Candyman is one of those rare horror classics I haven’t seen fully until just recently. Based off of the short story “The Forbidden” by Clive Barker (one of my favorite horror authors), I was excited to see what this icon had in store for me.
Helen Lyle and Bernadette Walsh are grad students investigating a local urban legend held accountable for several grisly murders, the Candyman. If you look into a mirror and say his name 5 times, a figure with a hook for a hand disembowels you. Upon further investigation Helen learns where this story originated, a young African American man was brutally killed by having his arm cut off and slathered in honey so he would by stung to death by thousands of bees and finally his body was burned and his ashes were scattered in what would be a run down apartment complex near her. She takes the legend in jest and summons the haunting figure who turns Helen’s life upside down to continue his legend; can Helen bring down the figure before he steals a baby’s life as well as her own?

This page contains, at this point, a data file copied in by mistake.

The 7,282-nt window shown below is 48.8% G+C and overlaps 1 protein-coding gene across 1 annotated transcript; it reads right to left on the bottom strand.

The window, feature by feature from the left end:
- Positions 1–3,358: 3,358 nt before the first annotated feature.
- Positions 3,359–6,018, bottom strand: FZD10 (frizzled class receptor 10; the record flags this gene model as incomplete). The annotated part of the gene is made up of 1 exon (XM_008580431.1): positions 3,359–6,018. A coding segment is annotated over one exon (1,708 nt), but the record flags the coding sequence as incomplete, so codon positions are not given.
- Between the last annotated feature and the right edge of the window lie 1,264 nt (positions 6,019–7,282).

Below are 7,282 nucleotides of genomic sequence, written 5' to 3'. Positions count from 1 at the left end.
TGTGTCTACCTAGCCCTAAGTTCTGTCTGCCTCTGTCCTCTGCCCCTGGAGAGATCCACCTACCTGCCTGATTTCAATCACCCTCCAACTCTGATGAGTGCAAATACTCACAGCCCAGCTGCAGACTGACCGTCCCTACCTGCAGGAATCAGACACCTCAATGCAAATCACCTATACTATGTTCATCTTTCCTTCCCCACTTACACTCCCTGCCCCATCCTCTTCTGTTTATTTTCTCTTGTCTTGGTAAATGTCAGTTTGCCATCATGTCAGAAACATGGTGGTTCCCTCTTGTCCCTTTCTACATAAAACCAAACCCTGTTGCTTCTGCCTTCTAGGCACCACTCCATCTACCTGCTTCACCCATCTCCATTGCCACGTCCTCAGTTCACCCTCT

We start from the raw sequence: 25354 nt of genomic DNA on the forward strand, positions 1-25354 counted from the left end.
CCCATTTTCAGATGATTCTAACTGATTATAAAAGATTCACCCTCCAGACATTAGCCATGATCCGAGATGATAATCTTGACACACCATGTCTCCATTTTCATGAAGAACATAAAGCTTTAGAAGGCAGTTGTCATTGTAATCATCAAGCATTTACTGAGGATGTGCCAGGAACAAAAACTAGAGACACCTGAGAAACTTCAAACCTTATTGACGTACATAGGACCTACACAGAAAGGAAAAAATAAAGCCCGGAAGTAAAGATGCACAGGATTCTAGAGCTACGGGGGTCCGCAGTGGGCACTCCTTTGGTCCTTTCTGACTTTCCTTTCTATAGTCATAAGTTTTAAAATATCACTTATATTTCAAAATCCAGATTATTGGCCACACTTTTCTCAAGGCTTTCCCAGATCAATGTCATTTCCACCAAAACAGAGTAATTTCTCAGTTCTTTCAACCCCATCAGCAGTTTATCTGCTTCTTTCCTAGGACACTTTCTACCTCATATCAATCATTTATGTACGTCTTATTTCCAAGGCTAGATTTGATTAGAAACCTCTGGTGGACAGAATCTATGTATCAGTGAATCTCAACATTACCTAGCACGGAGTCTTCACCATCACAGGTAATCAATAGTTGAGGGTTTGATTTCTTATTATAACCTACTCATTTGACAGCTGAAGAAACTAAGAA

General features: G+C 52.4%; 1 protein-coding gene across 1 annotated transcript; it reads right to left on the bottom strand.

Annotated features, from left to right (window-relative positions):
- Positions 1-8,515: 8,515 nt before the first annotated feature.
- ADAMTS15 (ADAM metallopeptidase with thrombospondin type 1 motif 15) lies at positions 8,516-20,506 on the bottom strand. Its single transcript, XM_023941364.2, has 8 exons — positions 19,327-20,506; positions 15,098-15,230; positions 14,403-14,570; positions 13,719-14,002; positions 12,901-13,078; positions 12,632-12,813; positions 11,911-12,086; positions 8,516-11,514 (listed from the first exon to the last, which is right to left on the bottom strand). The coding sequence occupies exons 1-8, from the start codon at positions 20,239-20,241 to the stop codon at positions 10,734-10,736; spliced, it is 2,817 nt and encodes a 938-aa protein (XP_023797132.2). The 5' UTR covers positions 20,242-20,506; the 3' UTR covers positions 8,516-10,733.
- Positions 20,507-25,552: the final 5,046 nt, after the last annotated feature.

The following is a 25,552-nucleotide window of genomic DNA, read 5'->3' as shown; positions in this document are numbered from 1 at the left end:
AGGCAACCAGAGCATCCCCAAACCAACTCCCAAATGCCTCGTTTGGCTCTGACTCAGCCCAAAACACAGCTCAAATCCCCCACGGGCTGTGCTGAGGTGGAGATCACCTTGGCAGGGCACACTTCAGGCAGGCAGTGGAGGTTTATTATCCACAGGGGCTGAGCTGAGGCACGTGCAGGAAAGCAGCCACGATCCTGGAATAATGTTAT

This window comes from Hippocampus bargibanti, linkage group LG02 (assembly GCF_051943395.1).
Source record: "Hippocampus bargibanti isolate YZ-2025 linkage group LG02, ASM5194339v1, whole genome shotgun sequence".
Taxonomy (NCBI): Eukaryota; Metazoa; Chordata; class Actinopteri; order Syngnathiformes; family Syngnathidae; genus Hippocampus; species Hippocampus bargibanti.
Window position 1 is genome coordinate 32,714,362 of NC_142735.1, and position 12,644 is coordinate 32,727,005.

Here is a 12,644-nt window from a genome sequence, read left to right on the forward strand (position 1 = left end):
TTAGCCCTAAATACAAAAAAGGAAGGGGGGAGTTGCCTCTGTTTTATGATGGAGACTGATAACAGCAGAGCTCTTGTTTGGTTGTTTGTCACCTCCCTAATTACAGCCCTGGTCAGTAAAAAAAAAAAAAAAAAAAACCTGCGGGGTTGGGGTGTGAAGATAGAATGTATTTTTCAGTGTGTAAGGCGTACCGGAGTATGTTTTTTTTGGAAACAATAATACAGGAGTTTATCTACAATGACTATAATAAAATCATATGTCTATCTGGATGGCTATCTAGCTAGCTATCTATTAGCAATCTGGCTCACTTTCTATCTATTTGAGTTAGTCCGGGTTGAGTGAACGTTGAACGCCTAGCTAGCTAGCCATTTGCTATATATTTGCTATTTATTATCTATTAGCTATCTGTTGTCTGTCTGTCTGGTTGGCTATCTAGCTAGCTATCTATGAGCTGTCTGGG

While not perfect, I can safely say Candyman is a classic. Tony Todd as Candyman is menacing and his voice is frightening; my only grip is that they echo him too much and there’s a few times it becomes hard to understand his lines. I love the cinematography and the use of symbolism. My favorite besides Candyman’s full reveal at the end is the entrance to his lair being a painting of his screaming face. Virginia Madsen as Helen isn’t a typical survivor girl and I liked her as a main character. The movie’s pacing is good and the score is pretty different which gives the movie a tone different than most slasher movies. A couple of times the effects look kooky but nothing unforgivable by any means. Candyman is definitely a movie I recommend to any horror fan who never saw it. May the gaming gods bring you glory.